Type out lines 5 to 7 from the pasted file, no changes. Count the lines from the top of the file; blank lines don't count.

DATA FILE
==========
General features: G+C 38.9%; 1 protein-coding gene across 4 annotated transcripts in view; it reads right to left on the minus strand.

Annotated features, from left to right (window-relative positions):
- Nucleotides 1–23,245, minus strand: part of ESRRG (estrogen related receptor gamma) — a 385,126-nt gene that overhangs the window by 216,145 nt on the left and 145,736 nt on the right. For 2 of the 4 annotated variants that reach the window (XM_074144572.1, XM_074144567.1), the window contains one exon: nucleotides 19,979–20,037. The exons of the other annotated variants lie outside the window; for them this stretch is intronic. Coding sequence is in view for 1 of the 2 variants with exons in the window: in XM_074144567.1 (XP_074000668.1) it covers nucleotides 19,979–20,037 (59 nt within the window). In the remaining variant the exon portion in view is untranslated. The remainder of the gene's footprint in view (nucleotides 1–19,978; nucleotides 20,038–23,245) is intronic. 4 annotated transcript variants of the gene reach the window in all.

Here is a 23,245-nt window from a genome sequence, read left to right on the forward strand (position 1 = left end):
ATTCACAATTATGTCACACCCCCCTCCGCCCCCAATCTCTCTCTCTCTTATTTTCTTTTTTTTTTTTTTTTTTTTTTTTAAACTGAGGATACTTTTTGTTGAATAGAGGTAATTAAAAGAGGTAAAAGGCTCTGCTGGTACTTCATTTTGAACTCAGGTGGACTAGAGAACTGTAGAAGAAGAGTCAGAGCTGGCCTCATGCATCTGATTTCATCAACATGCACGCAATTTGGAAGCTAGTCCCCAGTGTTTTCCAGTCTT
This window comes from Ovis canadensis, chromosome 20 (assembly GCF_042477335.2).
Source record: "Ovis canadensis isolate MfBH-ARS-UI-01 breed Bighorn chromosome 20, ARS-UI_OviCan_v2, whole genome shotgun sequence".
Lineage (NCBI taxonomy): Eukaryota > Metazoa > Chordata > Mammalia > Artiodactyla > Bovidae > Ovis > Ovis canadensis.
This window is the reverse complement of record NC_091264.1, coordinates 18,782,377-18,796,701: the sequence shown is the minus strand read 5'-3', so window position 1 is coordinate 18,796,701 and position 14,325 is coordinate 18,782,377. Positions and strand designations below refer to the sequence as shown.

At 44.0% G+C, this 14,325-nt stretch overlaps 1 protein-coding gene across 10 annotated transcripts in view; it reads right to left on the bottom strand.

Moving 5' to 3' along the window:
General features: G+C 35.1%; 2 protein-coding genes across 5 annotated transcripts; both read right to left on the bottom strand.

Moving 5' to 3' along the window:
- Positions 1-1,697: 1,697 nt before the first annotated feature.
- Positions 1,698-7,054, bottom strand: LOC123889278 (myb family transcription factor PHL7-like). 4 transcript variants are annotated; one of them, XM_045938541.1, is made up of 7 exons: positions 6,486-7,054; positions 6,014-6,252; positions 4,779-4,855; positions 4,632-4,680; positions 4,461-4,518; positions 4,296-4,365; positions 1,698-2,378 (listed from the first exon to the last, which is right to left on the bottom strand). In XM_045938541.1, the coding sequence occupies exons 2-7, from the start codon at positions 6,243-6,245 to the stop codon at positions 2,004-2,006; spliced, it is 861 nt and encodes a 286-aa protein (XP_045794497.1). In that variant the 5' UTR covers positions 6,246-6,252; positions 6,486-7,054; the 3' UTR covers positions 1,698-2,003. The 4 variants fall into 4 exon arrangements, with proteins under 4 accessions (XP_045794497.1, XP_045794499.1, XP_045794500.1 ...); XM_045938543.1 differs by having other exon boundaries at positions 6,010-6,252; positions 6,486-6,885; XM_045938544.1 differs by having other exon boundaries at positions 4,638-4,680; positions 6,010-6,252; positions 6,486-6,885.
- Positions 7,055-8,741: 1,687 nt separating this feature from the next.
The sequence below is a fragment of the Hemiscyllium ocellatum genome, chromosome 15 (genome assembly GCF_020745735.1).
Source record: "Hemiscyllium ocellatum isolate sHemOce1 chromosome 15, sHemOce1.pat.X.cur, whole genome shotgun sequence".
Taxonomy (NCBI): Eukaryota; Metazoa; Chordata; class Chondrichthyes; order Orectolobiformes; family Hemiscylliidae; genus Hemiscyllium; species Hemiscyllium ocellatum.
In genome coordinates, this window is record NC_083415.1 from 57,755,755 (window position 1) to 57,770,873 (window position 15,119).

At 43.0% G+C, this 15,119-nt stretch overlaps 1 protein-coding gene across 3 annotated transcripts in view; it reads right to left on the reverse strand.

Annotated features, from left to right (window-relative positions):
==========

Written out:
ATTCACAATTATGTCACACCCCCCTCCGCCCCCAATCTCTCTCTCTCTTATTTTCTTTTTTTTTTTTTTTTTTTTTTTTAAACTGAGGATACTTTTTGTTGAATAGAGGTAATTAAAAGAGGTAAAAGGCTCTGCTGGTACTTCATTTTGAACTCAGGTGGACTAGAGAACTGTAGAAGAAGAGTCAGAGCTGGCCTCATGCATCTGATTTCATCAACATGCACGCAATTTGGAAGCTAGTCCCCAGTGTTTTCCAGTCTT
This window comes from Ovis canadensis, chromosome 20 (assembly GCF_042477335.2).
Source record: "Ovis canadensis isolate MfBH-ARS-UI-01 breed Bighorn chromosome 20, ARS-UI_OviCan_v2, whole genome shotgun sequence".